Sometimes photos cannot truly capture a scene. How much more epic would that vacation photo of Niagara Falls be if the water were moving?
All that’s missing is the roar of the water and the feeling of the spray on your face.
The team’s method can animate any flowing material, including smoke and clouds. This technique produces a short video that loops seamlessly, giving the impression of endless movement. The researchers will present this approach June 22 at the Conference on Computer Vision and Pattern Recognition.
"A picture captures a moment frozen in time. But a lot of information is lost in a static image. What led to this moment, and how are things changing? Think about the last time you found yourself fixated on something really interesting - chances are, it wasn’t totally static,” said lead author Aleksander Holynski , a doctoral candidate in the Paul G. Allen School of Computer Science & Engineering.
"What’s special about our method is that it doesn’t require any user input or extra information,” Holynski said. "All you need is a picture. And it produces as output a high-resolution, seamlessly looping video that quite often looks like a real video.”
Developing a method that turns a single photo into a believable video has been a challenge for the field.
"It effectively requires you to predict the future,” Holynski said. "And in the real world, there are nearly infinite possibilities of what might happen next.”
The team’s system consists of two parts: First, it predicts how things were moving when a photo was taken, and then uses that information to create the animation.
To estimate motion, the team trained a neural network with thousands of videos of waterfalls, rivers, oceans and other material with fluid motion. The training process consisted of asking the network to guess the motion of a video when only given the first frame. After comparing its prediction with the actual video, the network learned to identify clues - ripples in a stream, for example - to help it predict what happened next. Then the team’s system uses that information to determine if and how each pixel should move.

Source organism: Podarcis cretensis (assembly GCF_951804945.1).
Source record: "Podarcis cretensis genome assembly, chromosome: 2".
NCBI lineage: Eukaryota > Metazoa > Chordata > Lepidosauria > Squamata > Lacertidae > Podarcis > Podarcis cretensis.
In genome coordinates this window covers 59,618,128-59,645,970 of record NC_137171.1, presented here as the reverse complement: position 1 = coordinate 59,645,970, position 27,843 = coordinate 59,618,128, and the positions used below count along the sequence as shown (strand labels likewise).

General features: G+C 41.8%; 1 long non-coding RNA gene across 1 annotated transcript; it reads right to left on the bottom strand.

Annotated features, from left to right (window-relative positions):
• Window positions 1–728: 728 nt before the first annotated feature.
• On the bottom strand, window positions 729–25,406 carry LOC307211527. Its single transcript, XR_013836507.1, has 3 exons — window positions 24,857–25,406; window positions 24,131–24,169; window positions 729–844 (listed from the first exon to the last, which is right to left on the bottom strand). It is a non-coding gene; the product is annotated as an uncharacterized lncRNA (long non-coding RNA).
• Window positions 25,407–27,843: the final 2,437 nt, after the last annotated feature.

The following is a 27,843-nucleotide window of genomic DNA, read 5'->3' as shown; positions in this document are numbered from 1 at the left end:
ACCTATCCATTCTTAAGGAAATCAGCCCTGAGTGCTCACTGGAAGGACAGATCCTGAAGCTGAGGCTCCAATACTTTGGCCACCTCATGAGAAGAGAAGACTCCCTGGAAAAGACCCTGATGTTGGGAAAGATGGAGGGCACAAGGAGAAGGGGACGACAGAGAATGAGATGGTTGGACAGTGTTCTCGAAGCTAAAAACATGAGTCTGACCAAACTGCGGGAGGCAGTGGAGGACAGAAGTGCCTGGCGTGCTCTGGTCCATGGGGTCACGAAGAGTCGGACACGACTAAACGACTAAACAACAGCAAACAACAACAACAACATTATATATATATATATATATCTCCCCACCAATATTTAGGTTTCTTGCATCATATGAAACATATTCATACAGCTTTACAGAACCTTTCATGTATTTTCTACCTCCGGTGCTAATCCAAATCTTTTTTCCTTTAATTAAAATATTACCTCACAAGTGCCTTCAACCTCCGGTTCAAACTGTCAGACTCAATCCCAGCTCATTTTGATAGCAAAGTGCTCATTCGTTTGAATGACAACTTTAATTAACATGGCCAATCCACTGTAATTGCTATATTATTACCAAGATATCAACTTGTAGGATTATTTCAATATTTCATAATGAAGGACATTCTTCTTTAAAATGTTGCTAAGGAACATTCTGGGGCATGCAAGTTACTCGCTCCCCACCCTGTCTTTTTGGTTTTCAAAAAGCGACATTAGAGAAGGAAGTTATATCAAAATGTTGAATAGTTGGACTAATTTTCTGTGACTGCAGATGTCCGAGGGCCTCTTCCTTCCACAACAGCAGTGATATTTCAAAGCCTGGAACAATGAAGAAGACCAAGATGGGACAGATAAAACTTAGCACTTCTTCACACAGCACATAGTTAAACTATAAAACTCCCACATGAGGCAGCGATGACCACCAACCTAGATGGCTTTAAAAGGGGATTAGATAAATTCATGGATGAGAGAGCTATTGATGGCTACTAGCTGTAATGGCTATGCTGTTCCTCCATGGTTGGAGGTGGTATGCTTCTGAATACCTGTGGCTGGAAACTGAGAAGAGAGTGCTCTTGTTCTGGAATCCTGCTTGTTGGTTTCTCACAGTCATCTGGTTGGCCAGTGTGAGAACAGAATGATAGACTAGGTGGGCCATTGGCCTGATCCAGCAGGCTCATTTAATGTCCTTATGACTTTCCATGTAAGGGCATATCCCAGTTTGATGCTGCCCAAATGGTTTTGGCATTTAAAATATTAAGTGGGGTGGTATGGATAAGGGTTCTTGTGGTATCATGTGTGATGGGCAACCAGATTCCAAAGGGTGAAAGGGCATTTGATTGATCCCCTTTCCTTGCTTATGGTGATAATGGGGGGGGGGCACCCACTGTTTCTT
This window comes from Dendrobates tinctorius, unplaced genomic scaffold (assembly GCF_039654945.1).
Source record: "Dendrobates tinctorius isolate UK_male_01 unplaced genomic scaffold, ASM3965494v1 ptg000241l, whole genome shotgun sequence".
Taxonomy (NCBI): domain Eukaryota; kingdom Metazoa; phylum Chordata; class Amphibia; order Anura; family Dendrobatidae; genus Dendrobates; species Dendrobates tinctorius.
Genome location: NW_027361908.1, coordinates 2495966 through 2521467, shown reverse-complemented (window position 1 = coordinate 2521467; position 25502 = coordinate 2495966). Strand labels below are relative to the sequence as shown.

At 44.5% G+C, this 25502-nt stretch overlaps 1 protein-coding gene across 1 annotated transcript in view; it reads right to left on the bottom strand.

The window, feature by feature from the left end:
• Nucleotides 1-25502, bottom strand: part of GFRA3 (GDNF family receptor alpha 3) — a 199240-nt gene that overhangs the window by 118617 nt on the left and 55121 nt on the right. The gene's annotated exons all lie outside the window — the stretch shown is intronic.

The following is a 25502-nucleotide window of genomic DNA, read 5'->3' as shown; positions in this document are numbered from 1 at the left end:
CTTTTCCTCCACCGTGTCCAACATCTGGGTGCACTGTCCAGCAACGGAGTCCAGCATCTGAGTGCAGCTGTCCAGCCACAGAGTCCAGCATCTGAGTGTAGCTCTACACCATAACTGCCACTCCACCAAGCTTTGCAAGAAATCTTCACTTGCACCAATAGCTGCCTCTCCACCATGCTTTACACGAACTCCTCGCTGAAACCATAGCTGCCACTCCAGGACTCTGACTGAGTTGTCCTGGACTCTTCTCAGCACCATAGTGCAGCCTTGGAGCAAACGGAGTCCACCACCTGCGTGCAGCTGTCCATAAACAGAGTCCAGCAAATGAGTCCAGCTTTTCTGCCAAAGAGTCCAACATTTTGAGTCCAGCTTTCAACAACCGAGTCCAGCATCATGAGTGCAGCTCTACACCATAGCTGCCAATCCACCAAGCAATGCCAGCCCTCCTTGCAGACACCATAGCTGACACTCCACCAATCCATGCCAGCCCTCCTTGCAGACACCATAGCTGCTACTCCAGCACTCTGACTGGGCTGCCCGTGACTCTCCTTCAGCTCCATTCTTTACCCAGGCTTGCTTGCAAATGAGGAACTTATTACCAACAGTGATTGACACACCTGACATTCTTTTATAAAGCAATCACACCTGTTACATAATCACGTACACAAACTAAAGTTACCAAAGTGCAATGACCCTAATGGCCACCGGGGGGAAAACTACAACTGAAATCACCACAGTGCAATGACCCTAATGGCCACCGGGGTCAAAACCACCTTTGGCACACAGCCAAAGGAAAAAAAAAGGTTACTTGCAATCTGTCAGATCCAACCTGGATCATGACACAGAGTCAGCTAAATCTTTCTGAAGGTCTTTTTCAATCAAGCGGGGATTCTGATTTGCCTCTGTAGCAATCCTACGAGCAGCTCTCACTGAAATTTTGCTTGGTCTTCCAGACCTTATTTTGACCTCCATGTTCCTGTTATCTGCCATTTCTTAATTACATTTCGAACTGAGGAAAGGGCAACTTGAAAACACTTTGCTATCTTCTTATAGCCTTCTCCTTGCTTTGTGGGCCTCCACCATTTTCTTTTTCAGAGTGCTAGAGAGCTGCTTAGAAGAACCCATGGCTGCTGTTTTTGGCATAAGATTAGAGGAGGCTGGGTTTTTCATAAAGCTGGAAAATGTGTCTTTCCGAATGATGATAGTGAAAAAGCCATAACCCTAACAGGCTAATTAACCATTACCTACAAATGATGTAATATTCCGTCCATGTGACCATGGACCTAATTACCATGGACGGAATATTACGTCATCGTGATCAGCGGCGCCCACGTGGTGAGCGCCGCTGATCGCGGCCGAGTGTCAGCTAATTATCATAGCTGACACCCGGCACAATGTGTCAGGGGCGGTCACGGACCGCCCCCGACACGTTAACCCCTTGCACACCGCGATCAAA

The researchers tried to use a technique called "splatting” to animate the photo. This method moves each pixel according to its predicted motion. But this created a problem.
"Think about a flowing waterfall,” Holynski said. "If you just move the pixels down the waterfall, after a few frames of the video, you’ll have no pixels at the top!”
So the team created "symmetric splatting.” Essentially, the method predicts both the future and the past for an image and then combines them into one animation.
"Looking back at the waterfall example, if we move into the past, the pixels will move up the waterfall. So we will start to see a hole near the bottom,” Holynski said. "We integrate information from both of these animations so there are never any glaringly large holes in our warped images.”
Finally, the researchers wanted their animation to loop seamlessly to create a look of continuous movement. The animation network follows a few tricks to keep things clean, including transitioning different parts of the frame at different times and deciding how quickly or slowly to blend each pixel depending on its surroundings.
The team’s method works best for objects with predictable fluid motion. Currently, the technology struggles to predict how reflections should move or how water distorts the appearance of objects beneath it.
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"When we see a waterfall, we know how the water should behave. The same is true for fire or smoke. These types of motions obey the same set of physical laws, and there are usually cues in the image that tell us how things should be moving,” Holynski said. "We’d love to extend our work to operate on a wider range of objects, like animating a person’s hair blowing in the wind. I’m hoping that eventually the pictures that we share with our friends and family won’t be static images. Instead, they’ll all be dynamic animations like the ones our method produces.”
Co-authors are Brian Curless and Steven Seitz , both professors in the Allen School, and Richard Szeliski , an affiliate professor in the Allen School.